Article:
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A comprehensive, multi-addiction recovery resource guide. You will discover groundbreaking, science-based personal transformation and motivational techniques.
Empower your recovery with cutting-edge scientific, spiritual and holistic approaches with step-by-step instructions from crisis to resolution and beyond to transformation.
It’s a safe statement that no one ever woke up in the morning with a burning desire to drink and drug the rest of their lives away. No one ever went straight from a few casual beers to, “Hey, I think I’ll start using heroin intravenously today!” Addiction is a process, unique to each individual’s circumstances. Coming to terms with addictive illness is also a process.
The first thing I had to do was get honest with me. Sure, there had been brief moments of clarity, but they were quickly washed away in the raging flood of my fear, guilt, shame, and, most of all, my excuses. The addictive mind is a peak-performance rationalization machine, optimized to justify, validate, defend, and otherwise protect a bad habit. To begin to move past my addiction, I had to understand that it was controlling me—and that I controlled nothing.
My drinking habit had been my lifelong companion, like a comfortable sweater I couldn’t give up. I could not envision life without it.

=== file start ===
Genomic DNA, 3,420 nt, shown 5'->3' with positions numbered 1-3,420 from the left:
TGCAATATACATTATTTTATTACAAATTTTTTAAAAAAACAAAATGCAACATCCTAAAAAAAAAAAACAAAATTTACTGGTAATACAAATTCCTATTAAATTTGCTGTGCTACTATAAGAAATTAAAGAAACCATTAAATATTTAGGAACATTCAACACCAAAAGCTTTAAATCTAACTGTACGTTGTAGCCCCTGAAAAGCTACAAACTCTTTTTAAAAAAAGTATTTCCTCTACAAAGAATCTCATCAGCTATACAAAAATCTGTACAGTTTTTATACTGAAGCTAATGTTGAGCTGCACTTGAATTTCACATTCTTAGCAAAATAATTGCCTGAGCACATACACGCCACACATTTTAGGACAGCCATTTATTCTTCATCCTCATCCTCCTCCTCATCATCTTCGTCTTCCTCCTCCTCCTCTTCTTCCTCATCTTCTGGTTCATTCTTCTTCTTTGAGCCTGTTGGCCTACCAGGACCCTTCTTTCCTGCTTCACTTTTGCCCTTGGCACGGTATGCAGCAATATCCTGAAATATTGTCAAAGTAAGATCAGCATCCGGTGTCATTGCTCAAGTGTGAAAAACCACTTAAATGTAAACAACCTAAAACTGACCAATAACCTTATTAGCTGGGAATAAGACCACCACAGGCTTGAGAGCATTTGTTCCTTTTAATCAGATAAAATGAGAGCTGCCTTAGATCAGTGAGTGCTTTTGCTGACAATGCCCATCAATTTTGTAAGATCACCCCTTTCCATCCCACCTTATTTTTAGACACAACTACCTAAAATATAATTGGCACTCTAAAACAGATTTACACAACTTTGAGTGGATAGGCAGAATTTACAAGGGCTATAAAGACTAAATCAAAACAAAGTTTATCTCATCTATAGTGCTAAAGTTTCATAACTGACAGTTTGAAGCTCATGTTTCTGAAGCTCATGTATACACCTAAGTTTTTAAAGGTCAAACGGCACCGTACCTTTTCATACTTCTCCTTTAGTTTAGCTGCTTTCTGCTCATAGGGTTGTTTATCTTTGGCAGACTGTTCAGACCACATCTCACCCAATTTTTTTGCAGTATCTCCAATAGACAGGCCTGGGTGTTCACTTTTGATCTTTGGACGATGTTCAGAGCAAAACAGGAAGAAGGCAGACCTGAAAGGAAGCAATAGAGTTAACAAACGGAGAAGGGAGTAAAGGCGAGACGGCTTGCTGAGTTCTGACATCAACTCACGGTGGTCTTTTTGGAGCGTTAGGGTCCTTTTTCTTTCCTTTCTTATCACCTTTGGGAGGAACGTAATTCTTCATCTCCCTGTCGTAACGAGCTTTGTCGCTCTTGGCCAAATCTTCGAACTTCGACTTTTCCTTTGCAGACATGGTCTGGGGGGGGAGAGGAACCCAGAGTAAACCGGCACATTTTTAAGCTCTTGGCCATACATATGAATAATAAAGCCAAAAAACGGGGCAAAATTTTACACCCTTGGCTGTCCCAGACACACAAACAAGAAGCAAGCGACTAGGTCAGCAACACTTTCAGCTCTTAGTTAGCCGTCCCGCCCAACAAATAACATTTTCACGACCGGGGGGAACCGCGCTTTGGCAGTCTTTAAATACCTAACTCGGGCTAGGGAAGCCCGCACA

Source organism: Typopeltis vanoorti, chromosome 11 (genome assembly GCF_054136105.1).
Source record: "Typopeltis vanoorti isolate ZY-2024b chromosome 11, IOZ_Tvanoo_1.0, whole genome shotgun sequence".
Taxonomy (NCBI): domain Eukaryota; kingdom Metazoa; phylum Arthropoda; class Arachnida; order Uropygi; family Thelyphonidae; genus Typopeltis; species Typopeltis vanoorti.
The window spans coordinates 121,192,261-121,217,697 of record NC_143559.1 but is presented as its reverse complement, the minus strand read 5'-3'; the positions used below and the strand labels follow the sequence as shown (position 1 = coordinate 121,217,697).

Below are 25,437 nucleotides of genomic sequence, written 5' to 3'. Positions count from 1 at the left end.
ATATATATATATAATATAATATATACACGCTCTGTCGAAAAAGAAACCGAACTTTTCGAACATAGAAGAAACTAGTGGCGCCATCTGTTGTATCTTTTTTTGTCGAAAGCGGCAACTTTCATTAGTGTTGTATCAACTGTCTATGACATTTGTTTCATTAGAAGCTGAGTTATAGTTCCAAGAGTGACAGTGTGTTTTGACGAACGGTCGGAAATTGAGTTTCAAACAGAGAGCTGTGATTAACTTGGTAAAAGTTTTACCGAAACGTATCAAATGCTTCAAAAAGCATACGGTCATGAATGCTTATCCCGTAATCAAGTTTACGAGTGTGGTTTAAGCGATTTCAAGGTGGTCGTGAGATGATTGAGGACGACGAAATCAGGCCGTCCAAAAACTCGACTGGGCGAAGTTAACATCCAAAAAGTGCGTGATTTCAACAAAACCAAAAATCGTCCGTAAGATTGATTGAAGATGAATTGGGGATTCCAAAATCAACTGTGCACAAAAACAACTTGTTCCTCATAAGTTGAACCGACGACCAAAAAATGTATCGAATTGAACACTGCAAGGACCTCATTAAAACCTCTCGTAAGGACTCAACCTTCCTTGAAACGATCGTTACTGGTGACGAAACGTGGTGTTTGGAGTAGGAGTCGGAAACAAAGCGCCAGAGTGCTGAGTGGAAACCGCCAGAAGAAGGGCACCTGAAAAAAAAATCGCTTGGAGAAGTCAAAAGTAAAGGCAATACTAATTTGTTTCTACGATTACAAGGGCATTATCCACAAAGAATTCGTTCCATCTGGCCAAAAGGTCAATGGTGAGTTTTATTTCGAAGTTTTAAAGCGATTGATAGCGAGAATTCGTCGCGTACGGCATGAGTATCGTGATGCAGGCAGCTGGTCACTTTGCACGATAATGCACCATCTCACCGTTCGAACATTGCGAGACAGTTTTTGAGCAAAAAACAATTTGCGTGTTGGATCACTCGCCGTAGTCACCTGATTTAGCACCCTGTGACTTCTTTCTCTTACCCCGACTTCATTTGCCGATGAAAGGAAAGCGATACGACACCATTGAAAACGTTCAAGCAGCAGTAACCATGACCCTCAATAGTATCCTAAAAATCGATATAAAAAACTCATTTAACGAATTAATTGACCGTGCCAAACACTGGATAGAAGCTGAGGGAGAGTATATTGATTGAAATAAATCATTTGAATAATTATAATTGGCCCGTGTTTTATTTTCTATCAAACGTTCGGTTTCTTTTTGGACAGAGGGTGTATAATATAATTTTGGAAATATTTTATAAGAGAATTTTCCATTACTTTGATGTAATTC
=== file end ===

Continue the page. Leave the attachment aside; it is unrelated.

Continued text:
Your goal, starting the minute you are able to engage in the milieu (the therapeutic and social environment/community), is to listen, absorb, learn and integrate new information and experiences. Pay attention to the things you hear with the goal of retaining as much information as possible. The more things register as experiences, either in the moment or by connecting them to events from your own life, the more actual learning takes place. Knowledge without experience and making some emotional association will not leave its mark. The therapeutic groups, meetings and counseling sessions, along with interactions with staff and your peers in the facility will feel like you are trying to drink from a fire hose. Even if it’s overwhelming, focus on making the most of this opportunity.
Your inner critic will give voice to negative thoughts and reactions. Every time you’re tempted to give in to that voice and analyze the merits of what it’s saying, remember that it speaks from that place of fear. This is the old, addicted you, kicking and screaming as it’s being shown the door. Remember, I said it will not go quietly; it will not go quickly either, unfortunately. Your goal is to start thinking for yourself. The old voice tells you to think of yourself. You need to see the bigger picture; your inner critic wants to get you stuck in the moment just enough to miss something important.
For many, one of the hardest things in recovery is socializing. Your old friends and old activities could represent influences and an environment where bad things can happen to a good recovery. If you are swimming in a sea of alcohol or your old drug of choice, it’s only a matter of time until you swallow, inhale or otherwise consume some. However good your intentions might be, you need to remember that the addictive mind is a peak performance rationalization machine, which you are still reengineering.